Today Google is launching yet another Google Assistant feature: The Google Assistant SDK. This will allow developers to run the Google Assistant on their own hardware prototypes. While the SDK is only launching in "Developer Preview" mode today, this is presumably the beginning of a push for third parties to make their own consumer Google Assistant hardware.

Google says the SDK will allow any device to provide "the full Google Assistant experience." Together with the "Actions on Google" API that launched last year, developers can create their own voice commands and responses that can control the local device. Developers are also sent everything in text form so their software can see what's going on and react to it. To start listening, the SDK supports both the "OK Google" hotword and a button.

Right now, the Google Assistant is only available on some Android form factors (phones and watches) and products directly from Google, like the Google Home. The SDK should let it run on just about anything, though. Google suggests "adding smarts to a toy robot" or just getting up and running quickly on a Raspberry Pi.

Read 2 remaining paragraphs | Comments

LG OLEDE7P review - CNET - Reviews - 1 hour 54 min ago
The LG E7 OLED TV delivers incredibly good image quality, but its no better than the C7 for $1,000 less.

Next-generation Xeons to come in “Gold” and “Platinum” versions

Ars Technica - 2 hours 9 min ago

Intel Skylake die shot. (credit: Intel)

While Intel's desktop and laptop processors are using the latest generation Kaby Lake core, the multisocket high-end Xeon processors, used in servers and workstations, are still using the much older Broadwell core. The full range is due to be refreshed soon, with a whole range of new chips using a derivative of the Skylake core. There's still not much known about these long-awaited processors, but Intel has let slip one thing: an all-new naming scheme.

Currently, Xeons have a series name—one of E3, E5, and E7—a model number—a four digit number—and a version number. The version number denotes the basic architecture, with the current version 4 meaning Broadwell. The series name indicates the core variant—in general, E7 has more RAM capacity, more cores, and more reliability features than E5, and E3 is used for parts that are essentially rebranded standard desktop chips. The first digit of the model number denotes the number of sockets supported (from the single socket 1xxx parts up to the eight socket 8xxx parts), with the remaining three digits having no particular systematic meaning, but being used to distinguish between all the different core count and clock speed options.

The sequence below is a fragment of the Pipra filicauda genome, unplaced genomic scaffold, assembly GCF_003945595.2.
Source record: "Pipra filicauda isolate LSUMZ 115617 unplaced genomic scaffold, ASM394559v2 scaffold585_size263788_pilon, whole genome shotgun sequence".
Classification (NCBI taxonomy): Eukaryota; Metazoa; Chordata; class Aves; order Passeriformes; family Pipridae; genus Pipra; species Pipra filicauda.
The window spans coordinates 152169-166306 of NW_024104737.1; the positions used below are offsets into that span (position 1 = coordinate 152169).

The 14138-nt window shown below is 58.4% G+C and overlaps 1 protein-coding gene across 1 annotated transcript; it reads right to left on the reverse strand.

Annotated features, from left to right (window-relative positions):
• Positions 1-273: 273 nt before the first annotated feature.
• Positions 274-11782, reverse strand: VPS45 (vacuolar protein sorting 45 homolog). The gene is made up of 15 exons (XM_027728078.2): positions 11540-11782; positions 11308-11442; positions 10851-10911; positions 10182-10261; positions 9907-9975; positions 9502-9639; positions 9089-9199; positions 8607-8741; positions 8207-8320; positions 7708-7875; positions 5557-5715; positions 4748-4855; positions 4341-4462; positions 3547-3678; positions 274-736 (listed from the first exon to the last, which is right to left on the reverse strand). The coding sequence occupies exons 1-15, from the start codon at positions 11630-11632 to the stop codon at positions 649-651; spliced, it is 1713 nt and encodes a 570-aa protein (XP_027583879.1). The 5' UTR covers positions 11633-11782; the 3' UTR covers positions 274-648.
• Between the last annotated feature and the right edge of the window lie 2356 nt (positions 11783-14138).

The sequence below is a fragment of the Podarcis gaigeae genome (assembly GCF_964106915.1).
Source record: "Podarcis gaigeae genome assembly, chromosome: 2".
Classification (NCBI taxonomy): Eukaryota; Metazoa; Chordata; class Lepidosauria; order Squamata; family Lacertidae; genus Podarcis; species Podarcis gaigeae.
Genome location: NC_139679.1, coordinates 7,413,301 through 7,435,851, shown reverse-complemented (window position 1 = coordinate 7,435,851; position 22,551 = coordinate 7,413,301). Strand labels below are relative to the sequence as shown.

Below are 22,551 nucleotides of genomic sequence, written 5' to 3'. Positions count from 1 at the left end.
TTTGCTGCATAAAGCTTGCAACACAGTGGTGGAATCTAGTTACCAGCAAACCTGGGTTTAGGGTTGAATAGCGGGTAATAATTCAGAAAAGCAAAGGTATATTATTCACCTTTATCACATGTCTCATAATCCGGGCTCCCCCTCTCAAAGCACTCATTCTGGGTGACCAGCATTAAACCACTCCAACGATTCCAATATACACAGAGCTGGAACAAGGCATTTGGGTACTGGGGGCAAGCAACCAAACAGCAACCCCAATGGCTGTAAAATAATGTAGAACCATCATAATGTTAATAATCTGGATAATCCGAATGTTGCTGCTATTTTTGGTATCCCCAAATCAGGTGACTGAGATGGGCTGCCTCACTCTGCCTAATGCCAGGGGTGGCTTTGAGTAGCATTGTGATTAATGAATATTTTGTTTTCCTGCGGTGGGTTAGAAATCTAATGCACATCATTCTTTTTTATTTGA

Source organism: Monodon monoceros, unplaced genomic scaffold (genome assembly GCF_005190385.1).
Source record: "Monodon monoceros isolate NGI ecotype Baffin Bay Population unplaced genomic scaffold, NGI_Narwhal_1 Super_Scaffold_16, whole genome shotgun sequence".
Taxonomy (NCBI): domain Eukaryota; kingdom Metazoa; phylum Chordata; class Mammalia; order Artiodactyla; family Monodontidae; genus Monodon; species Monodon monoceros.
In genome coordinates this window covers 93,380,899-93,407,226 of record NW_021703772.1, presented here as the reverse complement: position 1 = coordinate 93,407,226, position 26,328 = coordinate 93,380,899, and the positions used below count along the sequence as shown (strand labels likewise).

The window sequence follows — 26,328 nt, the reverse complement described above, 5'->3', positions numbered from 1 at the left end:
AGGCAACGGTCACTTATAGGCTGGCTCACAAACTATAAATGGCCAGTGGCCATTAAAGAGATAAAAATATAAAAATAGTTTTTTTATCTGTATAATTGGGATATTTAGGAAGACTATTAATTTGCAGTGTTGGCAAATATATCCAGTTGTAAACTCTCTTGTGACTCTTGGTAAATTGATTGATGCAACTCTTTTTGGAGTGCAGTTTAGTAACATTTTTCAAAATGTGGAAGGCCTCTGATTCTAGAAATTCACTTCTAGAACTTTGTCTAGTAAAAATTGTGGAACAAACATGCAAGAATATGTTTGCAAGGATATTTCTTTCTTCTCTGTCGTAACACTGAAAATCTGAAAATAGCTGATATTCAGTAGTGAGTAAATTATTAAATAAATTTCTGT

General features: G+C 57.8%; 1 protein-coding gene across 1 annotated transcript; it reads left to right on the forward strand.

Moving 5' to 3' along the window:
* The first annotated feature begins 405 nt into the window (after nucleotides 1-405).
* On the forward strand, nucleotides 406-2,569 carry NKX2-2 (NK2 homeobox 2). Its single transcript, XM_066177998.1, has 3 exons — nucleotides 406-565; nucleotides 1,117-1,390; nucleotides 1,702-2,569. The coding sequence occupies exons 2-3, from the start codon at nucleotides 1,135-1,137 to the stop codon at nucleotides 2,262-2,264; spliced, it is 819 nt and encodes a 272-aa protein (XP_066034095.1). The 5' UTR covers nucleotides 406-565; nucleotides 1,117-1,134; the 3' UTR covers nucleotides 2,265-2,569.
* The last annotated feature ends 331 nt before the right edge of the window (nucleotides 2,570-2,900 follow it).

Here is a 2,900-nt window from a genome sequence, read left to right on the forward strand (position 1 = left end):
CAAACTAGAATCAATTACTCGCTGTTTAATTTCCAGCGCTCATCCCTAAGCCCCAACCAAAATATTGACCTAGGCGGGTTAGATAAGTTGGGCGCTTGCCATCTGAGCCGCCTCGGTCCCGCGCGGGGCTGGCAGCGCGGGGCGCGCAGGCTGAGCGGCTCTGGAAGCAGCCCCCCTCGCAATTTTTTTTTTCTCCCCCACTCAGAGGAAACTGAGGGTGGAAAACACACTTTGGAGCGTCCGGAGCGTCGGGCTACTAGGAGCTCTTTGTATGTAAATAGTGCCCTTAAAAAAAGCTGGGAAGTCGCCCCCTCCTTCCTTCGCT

(credit: Intel)

The new naming, which Intel has disclosed in a change notification document (spotted by Computerbase), appears to discard this scheme entirely. At the top are 14 processors branded "Xeon Platinum" at base speeds from 2.0 to 3.6GHz and 8000-series model numbers. These are presumed to be counterparts to the current E7 range. Exact socket and core counts remain unknown. Most of the Platinum series is expected to offer between 22 and 28 cores, with the exception of the 3.6GHz part; this will use the same design, but with far fewer cores enabled, to offer a high-cache, high-clock option.